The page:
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Carcinogenesis. 2004 Dec;25(12):2311-7. Epub 2004 Aug 19.

Inactivating mutations of the human base excision repair gene NEIL1 in gastric cancer.

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First Department of Pathology, Hamamatsu University School of Medicine, 1-20-1 Handayama, Hamamatsu, Shizuoka 431-3192, Japan.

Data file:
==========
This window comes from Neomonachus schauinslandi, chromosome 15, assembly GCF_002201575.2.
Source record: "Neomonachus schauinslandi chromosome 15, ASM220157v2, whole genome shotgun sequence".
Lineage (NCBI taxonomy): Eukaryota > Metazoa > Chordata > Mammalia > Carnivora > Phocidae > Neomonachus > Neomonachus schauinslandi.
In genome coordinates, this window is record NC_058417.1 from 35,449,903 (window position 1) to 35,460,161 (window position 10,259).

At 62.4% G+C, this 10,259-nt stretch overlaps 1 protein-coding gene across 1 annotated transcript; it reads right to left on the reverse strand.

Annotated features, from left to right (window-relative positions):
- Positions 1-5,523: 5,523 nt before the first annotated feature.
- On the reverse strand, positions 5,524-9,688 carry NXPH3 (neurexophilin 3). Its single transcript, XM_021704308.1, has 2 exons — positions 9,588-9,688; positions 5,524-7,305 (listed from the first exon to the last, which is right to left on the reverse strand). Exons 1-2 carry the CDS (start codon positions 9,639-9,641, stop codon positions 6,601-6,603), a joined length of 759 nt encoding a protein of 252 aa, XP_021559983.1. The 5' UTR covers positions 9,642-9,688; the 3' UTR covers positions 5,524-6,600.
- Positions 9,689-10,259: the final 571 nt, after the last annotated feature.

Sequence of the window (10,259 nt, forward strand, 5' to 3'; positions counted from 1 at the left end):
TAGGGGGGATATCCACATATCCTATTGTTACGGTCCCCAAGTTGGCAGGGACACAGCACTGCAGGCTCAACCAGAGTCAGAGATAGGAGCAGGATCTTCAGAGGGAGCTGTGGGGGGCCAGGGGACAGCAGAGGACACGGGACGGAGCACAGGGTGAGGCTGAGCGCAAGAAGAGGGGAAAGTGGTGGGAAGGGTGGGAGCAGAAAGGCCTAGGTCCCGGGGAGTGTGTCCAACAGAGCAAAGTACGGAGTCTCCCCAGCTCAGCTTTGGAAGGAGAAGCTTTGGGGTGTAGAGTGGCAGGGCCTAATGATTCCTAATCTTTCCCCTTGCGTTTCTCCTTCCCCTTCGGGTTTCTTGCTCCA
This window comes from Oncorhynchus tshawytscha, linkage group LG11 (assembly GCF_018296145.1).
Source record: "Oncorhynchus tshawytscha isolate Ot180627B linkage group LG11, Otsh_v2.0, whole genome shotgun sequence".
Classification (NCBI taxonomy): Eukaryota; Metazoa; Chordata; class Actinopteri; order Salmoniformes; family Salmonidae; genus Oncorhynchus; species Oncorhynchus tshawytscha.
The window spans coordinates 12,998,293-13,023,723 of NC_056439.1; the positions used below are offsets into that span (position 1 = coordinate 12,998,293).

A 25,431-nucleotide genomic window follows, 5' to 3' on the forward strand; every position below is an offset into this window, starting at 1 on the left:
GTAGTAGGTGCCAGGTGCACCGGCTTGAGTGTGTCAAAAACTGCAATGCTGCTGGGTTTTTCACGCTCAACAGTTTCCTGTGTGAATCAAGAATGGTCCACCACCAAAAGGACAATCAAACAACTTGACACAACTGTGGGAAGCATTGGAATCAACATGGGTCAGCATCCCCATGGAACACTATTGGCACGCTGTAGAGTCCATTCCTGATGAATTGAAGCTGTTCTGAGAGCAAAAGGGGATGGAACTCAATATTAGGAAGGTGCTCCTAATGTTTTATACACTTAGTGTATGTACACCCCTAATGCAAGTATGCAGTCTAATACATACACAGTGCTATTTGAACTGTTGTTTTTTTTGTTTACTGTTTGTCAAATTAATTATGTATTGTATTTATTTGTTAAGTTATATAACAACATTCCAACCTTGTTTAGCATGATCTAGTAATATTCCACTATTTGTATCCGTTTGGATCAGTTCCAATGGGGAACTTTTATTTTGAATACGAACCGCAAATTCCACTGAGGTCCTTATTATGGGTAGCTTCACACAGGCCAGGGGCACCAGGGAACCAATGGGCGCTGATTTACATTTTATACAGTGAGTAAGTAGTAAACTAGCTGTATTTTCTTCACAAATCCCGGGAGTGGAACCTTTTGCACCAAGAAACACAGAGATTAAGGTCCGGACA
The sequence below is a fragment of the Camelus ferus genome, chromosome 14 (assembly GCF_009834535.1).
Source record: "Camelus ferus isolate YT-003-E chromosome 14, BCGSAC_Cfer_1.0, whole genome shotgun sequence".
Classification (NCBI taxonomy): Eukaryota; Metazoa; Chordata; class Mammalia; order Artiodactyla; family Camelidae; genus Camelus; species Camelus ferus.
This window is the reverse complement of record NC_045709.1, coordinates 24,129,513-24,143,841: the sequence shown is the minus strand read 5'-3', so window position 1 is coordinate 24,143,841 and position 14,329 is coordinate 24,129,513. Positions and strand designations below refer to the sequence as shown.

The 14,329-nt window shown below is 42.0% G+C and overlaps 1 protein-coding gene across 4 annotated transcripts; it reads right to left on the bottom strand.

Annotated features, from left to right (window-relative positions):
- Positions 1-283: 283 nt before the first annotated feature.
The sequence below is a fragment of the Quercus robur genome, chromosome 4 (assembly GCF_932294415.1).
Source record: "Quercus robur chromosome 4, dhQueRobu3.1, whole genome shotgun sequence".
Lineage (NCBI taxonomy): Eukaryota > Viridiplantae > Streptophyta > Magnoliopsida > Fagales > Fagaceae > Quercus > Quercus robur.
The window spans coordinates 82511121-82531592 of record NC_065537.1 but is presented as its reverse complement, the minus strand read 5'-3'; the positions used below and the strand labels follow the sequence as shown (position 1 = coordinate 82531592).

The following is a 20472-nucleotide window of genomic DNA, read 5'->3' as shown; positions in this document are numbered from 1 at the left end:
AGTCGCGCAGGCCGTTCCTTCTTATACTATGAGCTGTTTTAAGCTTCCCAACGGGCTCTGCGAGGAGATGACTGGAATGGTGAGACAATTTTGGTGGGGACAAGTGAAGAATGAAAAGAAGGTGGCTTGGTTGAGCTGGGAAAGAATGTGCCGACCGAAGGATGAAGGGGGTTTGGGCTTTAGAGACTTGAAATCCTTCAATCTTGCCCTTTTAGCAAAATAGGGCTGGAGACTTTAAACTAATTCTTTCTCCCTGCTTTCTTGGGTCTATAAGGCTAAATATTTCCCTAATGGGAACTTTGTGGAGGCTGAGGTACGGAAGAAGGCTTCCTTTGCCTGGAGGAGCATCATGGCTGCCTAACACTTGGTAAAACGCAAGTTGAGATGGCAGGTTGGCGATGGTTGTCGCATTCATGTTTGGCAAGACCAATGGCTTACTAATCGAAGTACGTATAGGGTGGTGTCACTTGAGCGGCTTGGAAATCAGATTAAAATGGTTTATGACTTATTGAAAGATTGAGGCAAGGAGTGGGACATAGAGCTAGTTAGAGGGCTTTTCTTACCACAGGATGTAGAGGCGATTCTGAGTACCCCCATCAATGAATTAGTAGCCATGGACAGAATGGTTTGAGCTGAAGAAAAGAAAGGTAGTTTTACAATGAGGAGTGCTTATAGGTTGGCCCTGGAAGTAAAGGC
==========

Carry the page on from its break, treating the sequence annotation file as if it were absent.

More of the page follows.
Oxidized DNA base lesions, such as thymine glycol (Tg) and 8-hydroxyguanine, are often toxic and mutagenic and have been implicated in carcinogenesis. To clarify whether NEIL1 protein, which exhibits excision repair activity towards such base lesions, is involved in gastric carcinogenesis, we examined 71 primary gastric cancers from Japanese patients and four gastric cancer cell lines for mutations and genetic polymorphisms of the NEIL1 gene. We also examined 20 blood samples from Chinese patients for NEIL1 genetic polymorphisms. Three mutations (c.82_84delGAG:p.Glu28del, c.936G > A and c.1000A > G:p.Arg334Gly) and two genetic polymorphisms were identified. When the excision repair activity towards double-stranded oligonucleotide containing a Tg:A base pair was compared among six types of recombinant NEIL1 proteins, p.Glu28del-type NEIL1, found in a primary case, was found to exhibit an extremely low activity level. Moreover, c.936G > A, located in the last nucleotide of exon 10 and detected in the KATO-III cell line, was shown to be associated with a splicing abnormality using an in vivo splicing assay. An immunofluorescence analysis showed that the wild-type NEIL1 protein, but not the truncated protein encoded by the abnormal transcript arising from the c.936G > A mutation, was localized in the nucleus, suggesting that the truncated protein is unlikely to be capable of repairing nuclear DNA. An expression analysis revealed that NEIL1 mRNA expression was reduced in six of 13 (46%) primary gastric cancer specimens that were examined. These results suggest that low NEIL1 activities arising from mutations and reduced expression may be involved in the pathogenesis in a subset of gastric cancers.

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